It’s a very mild distinction in mentality that makes a big difference to the experience. You can have either: “I want to get a shot of the sun setting over the ocean at xxx”, or “ I want to go to the coast, chill out, listen to the waves, watch the sun set over the ocean and take some shots”. You can do it either way, but I’ve found that if I adopt the second mentality I enjoy the process more and the knock on effect is that the outcome is usually more creatively inspired. Mindfulness is the key.

Next time you want to create, whether it’s photography, film or anything else, forget about the outcome and try focussing on enjoying the process. Stop producing and start playing

Curing The Creative Lull - The Importance Of Personal Projects

This is symbollic of my creative rut

A stale patch, a plateau, a creative roadblock. Whatever you want to call it, regardless of your creative discipline we all go through it. Even the famous ‘celebrity’ level creatives suffer from it, although they may spend a lot of time trying to convince you otherwise. It’s that crippling period where you aren’t really creating, rather you’re stuck doing making the same thing as always, and that lack of creative stimulation is a real killer.

I go through it regularly. Another photo shoot, another sunset over rocks on the coast. Hell, for a period of almost 6 months that was my only thing.

Luckily, there is a cure. Like all good advice it has been said a million times before by others, but like most creatives I decided to ignore it until I accidentally discovered it actually worked. Hopefully you won’t do that!



Make it long term. Taking one new type of photo is like taking one antibiotic; you need to finish the entire course or it won’t work. Contribute to it regularly. Aim for as different as possible within your creative field. Make it as large scale as you can. Get as far out of your comfort zone as possible with it; the more terrifying the better. Trust me, you will go from: scared, to uneasy, to comfortable, to excited, and finally to obsessed; while along the way your creative plateau issues will magically be cured.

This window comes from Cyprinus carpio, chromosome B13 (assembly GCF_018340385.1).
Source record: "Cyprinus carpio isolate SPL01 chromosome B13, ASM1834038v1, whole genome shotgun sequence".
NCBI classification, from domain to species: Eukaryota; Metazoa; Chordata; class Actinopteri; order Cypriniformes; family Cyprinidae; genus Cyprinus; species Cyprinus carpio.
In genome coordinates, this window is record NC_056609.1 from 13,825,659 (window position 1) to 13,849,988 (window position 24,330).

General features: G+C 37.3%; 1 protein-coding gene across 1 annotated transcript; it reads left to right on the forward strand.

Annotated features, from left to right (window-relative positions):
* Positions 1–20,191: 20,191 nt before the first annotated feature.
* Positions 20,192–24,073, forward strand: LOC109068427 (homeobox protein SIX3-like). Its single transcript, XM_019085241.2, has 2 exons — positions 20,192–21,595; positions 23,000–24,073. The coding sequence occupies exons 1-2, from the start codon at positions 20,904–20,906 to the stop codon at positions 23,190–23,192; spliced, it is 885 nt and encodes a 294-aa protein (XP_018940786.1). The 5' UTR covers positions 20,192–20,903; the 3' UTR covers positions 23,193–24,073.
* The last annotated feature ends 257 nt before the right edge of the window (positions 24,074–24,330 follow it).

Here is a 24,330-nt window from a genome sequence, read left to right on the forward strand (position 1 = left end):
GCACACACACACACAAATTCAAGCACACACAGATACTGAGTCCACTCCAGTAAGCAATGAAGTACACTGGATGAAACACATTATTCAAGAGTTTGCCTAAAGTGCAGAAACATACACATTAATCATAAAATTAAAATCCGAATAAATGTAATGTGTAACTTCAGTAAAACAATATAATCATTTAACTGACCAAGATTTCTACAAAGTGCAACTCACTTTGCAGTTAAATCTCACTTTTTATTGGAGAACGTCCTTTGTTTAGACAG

Best case scenario, your personal project becomes a defining creative pursuit or career step (á la Humans of New York).

Worst case scenario: nobody else sees it, nobody else likes it, nobody else cares (see my last blog post about this), but you come away with a whole new string to your bow, a new skillset, some variation to your work and a huge boost to your creativity. WIN WIN

I used to avoid taking pictures of people like the plague. Now after consciously forcing myself to do the complete opposite, it’s what I enjoy shooting most and my travel portrait work is arguably the best in my portfolio.

Starting an insane personal project is the sanest thing you can do

The Only 2 Opinions You Should Ever Listen To (As a Creative)

As a creative you only need to satisfy the tastes of 2 people or audiences, yourself or your client. Paying attention to and caring about the work or opinions of other creatives regarding something you create is the worst thing you can do. Remember, yourself or your client, nobody else.

What does that mean exactly? Well, if you are lucky enough to be getting paid to shoot, then the only opinion that matters is the one from the person or people paying for your service. Who cares if it won’t get many ‘likes’ on Instagram? You fundamentally get paid for creating what they want, and nothing else. If you’re not shooting for a client? Well the only question you should ask is do I like it. Ignore all others if you can. Shoot whatever you want to and how you want to shoot it.


Let me tell a piece of my story to explain why.

Until fairly recently, I was someone who paid far too much attention to the work of others and shot everything guided by what would receive the most ‘likes’ etc. I’m lucky enough to have travelled to a lot of interesting places in the world and have seen some really amazing things. Unfortunately, when I look back I realise that I was always trying to capture it all in ways I had already seen it captured before. My consideration for outside influences completely took over my entire creative process.

Taking a Rest, Hue, Vietnam, Ben Ashmole

For example, in the early days of my photography ‘journey’, I was lucky enough to have travelled through Asia. I was constantly surrounded with interesting, exciting and culturally diverse human scenes, waiting to be captured. What did I do? I spent most of my time waiting for people to get out of my shot so I could shoot another empty city scene or sunset like so many of the photos I saw on social media. This photo of an old woman sitting down on a japanese covered bridge outside of Hué, Vietnam is probably my favourite photo that I’ve ever taken. The funny thing is I only took with her in it because I was bored of waiting for her to leave. Crazy eh?